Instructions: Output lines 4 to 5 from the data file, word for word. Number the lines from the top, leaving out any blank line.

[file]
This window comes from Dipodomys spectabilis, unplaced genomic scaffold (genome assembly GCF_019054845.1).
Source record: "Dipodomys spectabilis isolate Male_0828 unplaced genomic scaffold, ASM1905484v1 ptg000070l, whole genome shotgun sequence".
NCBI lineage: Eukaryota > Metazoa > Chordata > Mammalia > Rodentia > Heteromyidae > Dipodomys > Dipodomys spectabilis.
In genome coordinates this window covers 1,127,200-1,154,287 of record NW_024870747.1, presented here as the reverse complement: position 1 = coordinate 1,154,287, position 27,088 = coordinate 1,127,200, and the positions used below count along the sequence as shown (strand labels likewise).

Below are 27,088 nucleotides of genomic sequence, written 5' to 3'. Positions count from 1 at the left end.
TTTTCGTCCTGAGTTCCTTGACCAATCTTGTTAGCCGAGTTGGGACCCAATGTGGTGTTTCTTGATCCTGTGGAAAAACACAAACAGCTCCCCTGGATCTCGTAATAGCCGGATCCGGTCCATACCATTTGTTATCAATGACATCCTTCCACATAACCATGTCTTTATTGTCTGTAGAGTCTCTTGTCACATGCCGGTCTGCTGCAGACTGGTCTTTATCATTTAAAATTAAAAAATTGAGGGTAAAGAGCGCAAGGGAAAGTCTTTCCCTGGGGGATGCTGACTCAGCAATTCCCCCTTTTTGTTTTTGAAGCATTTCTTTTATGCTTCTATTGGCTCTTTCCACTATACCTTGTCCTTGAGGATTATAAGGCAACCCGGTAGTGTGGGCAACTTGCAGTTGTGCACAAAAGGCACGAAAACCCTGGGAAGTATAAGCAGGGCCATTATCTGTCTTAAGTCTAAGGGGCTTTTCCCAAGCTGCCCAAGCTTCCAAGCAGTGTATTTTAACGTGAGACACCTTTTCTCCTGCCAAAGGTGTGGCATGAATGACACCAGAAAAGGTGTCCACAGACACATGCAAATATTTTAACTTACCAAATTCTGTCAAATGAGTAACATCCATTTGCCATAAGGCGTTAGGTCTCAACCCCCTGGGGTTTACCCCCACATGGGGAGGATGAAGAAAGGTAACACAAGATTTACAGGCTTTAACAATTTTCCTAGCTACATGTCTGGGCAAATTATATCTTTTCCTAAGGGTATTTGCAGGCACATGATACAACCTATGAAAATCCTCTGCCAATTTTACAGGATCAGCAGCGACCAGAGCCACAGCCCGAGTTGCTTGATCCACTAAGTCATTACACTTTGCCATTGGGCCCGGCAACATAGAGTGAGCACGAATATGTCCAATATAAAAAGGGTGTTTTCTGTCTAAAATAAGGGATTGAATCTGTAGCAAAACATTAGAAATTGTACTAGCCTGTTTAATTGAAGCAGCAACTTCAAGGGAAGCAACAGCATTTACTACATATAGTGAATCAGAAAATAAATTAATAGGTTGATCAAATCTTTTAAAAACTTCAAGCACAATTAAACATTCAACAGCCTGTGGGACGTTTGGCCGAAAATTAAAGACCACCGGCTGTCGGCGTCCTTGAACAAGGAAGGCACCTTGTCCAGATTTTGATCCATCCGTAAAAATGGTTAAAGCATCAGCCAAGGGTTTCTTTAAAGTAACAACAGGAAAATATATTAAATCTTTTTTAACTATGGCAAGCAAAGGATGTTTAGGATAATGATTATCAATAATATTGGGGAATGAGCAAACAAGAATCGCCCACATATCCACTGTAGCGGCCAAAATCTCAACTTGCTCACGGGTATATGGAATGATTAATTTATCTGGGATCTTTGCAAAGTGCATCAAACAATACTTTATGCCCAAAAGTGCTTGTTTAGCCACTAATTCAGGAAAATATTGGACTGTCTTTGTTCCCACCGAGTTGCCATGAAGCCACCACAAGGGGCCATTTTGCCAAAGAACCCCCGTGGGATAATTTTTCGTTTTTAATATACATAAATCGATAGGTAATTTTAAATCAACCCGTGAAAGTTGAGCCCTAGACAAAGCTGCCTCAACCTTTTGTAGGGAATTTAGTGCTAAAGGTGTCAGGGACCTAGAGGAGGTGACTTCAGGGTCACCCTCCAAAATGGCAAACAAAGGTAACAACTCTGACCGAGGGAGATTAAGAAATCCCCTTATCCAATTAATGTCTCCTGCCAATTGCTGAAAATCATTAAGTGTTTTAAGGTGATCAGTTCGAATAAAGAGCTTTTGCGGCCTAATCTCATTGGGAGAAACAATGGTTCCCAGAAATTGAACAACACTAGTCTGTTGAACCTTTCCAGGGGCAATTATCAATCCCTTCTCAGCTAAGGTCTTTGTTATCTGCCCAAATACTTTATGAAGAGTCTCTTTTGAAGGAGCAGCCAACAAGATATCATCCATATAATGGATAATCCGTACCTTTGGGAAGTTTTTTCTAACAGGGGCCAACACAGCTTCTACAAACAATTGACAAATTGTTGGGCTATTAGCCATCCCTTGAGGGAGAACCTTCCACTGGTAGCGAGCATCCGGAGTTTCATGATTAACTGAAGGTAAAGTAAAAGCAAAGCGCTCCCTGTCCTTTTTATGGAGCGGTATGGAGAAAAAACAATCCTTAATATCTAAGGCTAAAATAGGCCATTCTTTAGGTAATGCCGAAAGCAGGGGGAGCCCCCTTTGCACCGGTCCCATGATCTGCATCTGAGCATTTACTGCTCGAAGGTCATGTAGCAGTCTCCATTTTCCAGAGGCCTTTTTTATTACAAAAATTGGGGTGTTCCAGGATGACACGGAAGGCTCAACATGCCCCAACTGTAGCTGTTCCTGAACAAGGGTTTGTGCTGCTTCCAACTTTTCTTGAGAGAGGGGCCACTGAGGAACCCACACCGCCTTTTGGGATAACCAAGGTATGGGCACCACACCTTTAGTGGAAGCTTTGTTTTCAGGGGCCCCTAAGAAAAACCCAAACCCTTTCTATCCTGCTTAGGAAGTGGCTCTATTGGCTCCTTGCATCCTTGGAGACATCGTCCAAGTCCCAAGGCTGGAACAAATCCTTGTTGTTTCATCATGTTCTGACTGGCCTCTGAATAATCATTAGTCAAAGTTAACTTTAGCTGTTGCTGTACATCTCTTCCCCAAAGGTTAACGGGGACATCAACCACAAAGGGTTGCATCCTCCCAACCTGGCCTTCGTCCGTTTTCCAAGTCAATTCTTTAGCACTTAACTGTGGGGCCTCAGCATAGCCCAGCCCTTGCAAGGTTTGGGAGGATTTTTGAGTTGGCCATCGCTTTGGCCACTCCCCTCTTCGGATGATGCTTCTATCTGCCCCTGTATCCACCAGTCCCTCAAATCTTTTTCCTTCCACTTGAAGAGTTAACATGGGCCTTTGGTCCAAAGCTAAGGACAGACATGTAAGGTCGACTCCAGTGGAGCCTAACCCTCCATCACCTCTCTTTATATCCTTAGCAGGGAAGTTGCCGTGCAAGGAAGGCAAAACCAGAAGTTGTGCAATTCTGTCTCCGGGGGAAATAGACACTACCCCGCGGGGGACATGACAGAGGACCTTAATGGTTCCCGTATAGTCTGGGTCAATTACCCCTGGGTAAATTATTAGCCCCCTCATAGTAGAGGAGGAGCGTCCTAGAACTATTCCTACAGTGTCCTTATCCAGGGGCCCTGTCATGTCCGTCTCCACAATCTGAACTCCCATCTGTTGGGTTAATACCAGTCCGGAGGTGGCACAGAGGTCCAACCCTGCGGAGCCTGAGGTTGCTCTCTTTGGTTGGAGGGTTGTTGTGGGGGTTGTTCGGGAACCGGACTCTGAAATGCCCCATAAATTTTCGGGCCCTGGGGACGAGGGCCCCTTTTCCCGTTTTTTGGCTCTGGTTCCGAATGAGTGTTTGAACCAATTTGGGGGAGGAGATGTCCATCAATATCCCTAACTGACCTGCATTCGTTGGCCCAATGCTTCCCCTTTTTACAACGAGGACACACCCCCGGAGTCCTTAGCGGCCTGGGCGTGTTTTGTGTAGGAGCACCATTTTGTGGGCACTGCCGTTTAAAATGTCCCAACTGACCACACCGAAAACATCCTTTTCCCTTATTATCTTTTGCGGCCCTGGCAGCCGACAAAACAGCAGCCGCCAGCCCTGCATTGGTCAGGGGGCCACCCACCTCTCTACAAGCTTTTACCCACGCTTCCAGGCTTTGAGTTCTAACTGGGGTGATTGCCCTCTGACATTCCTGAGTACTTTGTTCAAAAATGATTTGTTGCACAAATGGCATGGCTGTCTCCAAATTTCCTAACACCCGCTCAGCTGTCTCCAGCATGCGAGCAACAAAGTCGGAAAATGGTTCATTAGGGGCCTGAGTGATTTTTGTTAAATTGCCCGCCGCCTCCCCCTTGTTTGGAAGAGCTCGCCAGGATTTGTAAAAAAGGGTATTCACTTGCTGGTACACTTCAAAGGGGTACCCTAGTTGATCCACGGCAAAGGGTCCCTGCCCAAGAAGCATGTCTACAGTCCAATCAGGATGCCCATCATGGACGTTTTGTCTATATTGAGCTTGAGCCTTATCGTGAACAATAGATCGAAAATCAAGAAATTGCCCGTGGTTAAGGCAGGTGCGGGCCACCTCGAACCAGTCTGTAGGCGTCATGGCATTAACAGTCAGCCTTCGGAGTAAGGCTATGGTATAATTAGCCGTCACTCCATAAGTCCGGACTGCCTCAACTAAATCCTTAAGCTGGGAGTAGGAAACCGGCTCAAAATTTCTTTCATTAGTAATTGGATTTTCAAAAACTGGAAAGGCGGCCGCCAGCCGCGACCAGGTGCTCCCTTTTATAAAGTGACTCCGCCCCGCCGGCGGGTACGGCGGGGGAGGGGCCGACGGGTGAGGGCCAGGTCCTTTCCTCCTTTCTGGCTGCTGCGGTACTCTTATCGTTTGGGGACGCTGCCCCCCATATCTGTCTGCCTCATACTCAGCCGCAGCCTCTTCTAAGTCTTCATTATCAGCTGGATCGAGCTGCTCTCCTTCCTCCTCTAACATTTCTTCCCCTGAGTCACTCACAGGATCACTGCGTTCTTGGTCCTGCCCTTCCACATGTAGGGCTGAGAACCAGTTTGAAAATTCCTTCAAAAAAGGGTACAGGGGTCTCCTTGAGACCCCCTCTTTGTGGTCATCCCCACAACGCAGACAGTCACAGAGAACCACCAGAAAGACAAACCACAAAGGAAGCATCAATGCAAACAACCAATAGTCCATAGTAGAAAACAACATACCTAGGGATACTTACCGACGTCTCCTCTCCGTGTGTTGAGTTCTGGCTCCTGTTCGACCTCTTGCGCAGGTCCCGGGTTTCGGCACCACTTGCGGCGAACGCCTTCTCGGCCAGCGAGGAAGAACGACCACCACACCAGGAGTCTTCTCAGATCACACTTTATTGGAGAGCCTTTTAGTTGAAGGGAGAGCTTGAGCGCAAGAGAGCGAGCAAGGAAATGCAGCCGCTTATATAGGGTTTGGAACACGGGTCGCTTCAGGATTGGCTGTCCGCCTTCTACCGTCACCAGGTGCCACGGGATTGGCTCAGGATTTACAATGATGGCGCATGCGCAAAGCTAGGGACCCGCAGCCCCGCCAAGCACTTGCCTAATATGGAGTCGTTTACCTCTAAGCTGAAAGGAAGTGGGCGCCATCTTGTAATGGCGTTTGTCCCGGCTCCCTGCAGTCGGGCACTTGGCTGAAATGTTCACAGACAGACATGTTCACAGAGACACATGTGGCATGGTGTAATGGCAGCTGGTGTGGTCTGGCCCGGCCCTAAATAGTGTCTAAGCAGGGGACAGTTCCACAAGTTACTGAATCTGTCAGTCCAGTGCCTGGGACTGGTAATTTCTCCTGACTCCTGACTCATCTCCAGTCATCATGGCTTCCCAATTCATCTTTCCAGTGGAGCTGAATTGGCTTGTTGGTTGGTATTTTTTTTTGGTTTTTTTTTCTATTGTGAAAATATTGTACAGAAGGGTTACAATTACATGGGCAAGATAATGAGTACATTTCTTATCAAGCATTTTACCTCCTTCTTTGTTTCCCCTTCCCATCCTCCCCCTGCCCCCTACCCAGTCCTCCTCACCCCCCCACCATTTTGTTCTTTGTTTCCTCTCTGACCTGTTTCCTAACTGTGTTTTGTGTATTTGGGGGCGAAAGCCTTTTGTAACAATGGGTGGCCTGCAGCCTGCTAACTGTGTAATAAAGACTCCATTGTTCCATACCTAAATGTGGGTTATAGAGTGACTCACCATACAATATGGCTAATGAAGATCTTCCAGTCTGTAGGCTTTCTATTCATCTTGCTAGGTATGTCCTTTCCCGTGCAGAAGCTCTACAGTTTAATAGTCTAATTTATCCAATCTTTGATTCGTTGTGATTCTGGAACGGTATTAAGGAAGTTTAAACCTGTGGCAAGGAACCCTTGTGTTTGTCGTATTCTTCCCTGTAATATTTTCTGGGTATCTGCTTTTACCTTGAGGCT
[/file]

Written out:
In genome coordinates this window covers 1,127,200-1,154,287 of record NW_024870747.1, presented here as the reverse complement: position 1 = coordinate 1,154,287, position 27,088 = coordinate 1,127,200, and the positions used below count along the sequence as shown (strand labels likewise).

Below are 27,088 nucleotides of genomic sequence, written 5' to 3'. Positions count from 1 at the left end.